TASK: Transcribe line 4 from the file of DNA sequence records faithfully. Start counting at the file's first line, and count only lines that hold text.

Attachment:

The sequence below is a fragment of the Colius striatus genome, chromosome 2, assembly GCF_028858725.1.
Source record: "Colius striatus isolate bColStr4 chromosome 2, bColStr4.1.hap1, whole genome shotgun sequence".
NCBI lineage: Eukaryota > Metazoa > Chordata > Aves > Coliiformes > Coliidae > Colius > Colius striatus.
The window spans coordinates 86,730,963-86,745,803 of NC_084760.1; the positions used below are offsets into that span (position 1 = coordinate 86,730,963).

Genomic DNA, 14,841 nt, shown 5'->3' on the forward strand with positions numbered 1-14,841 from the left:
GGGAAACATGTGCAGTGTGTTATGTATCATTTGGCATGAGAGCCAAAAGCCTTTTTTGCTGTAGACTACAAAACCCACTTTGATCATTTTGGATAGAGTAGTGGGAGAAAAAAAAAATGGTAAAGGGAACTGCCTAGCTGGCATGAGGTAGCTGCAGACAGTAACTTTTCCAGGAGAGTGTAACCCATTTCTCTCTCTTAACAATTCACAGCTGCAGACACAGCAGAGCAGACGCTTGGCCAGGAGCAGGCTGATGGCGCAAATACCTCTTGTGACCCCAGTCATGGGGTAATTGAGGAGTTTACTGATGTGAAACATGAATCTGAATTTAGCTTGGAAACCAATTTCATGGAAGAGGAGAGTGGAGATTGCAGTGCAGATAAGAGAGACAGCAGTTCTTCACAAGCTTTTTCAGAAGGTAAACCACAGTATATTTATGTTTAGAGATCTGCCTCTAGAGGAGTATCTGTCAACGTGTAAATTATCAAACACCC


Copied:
The window spans coordinates 86,730,963-86,745,803 of NC_084760.1; the positions used below are offsets into that span (position 1 = coordinate 86,730,963).